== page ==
New Butane Importer is Ready

Right now, the National Gas Company is finalizing its work to set up its operation. Like other businesses, it is trying to cope with all the challenges that have accompanied the COVID-19 pandemic, and the restrictions under the State of Emergency.

But once there is a return to normalcy, should customers expect any difference in the way they purchase butane?

We asked the Managing Director of the National Gas Company about how the retail end of the industry will work, with them as the sole importers of LPG.

Here's what he had to say:

Voice of: Dr. Gilbert Canton, Managing Director, Nat'l Gas Company
"The National Gas Company is going to supplying all the existing wholesalers, distributors and retailers. We do not get involve with that aspect of the business any at all. So what we are going to do to be able to make sure that there is adequate access to the supply, we have establish also the depot in Belmopan and the depot in Orange Walk. So the supply will be at those areas. For trucks that have a capacity of more than 2400 gallons can come in and pick up their supply directly and we will also be delivering for the same price that is available at the depot through the different larger players that are capable of receiving 10,000 gallons or more, let's say a truck load at a time. We will be delivering to the bigger players and we will have the ability to be able to load smaller trucks at the depot also. The distribution network is already set up and there should be no problem in making sure that supply is there and continuous."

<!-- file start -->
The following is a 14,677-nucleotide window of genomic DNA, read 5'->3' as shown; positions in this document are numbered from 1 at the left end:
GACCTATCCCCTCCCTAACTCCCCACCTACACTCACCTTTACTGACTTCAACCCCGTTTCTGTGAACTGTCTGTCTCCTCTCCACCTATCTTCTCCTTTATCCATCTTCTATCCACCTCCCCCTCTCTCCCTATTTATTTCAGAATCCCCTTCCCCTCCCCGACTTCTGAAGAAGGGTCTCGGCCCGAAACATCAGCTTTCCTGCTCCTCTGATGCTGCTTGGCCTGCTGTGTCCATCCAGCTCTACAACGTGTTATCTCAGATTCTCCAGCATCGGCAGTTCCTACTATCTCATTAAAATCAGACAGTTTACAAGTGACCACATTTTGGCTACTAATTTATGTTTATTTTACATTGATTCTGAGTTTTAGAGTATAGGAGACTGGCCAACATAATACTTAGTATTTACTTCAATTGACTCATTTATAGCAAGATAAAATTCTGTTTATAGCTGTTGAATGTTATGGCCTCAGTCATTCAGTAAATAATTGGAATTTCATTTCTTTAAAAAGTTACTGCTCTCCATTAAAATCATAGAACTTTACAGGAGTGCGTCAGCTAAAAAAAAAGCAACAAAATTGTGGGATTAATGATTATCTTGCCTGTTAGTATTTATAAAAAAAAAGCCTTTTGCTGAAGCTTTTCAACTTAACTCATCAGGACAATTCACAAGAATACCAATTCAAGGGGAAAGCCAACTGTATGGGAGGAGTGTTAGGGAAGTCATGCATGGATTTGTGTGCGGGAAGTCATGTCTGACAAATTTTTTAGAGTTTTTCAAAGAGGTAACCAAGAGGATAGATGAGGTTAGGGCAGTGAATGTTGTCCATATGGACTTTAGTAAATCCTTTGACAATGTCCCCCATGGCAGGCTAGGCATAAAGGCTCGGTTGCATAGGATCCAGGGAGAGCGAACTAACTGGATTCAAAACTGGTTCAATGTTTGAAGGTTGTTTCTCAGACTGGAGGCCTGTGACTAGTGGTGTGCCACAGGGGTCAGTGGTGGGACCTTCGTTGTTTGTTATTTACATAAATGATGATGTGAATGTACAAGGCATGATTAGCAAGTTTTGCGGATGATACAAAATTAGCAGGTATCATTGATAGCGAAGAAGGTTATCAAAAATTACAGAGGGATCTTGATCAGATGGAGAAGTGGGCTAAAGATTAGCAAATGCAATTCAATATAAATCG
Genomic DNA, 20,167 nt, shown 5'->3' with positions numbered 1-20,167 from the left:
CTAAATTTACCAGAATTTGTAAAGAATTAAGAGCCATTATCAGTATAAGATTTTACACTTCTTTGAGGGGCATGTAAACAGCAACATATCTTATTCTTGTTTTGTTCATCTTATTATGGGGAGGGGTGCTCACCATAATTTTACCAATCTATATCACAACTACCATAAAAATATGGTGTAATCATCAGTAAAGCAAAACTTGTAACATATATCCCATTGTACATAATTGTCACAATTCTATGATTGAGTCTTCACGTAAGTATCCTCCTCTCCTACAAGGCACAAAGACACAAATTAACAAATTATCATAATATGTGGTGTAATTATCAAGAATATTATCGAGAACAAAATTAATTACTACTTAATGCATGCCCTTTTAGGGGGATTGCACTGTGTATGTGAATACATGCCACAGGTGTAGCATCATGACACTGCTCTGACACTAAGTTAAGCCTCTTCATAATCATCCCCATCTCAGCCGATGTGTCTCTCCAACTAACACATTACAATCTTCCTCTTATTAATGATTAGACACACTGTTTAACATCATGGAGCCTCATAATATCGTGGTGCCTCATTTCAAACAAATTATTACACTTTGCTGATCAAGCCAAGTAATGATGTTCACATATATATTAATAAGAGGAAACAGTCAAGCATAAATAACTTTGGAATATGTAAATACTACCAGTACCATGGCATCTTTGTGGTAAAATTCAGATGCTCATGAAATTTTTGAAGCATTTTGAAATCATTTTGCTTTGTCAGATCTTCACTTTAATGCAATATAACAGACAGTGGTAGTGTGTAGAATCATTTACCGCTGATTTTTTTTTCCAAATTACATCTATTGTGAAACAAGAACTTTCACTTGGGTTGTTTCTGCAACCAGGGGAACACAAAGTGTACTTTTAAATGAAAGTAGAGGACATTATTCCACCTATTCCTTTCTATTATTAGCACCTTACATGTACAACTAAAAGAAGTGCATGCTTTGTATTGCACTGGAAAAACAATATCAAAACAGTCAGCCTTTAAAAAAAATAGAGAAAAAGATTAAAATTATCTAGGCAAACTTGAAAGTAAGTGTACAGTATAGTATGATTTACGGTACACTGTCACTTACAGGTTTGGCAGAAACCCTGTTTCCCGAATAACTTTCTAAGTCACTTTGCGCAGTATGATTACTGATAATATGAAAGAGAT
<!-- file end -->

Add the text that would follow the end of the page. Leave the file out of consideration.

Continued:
Reporter
"Explain to us what role does these companies have, these former importers who now have to take the responsibility of distributors and retailers only?"

Dr. Gilbert Canton
"That's really the only change in the whole supply chain is that instead of them bringing in the product from their depots in other countries whether its Honduras, Salvador or Guatemala, they will now be buying their supply from National Gas Company from our Belizean terminal in Big Creek. That really is the only differentiation. All their assets that they have in country are going to be fully employed because they use storage and distribution for retail purposes. So that should not change at all."

Will “Butane” Be Scarce With New Supplier?

Last night, we told you about the latest in the battle over Liquified Petroleum Gas, which has been playing out in the Supreme Court, and the Appeal Court.

The 3 Central American importers of cooking gas: Gas Tomza, Southern Choice Butane, and Belize Western Energy Limited, are no longer authorized to import butane into Belize. Their import license from the Government expired last week Thursday. As we've reported, they've gone to the high courts to challenge the Barrow Administration's refusal to renew those licenses.

We'll tell you all about their issues on that front, but first, we turn to a concern these companies raised in a press release from yesterday. They say that as a result of the government's refusal to renew their import license, they can't guarantee an uninterrupted supply of butane for customers who need to fill up.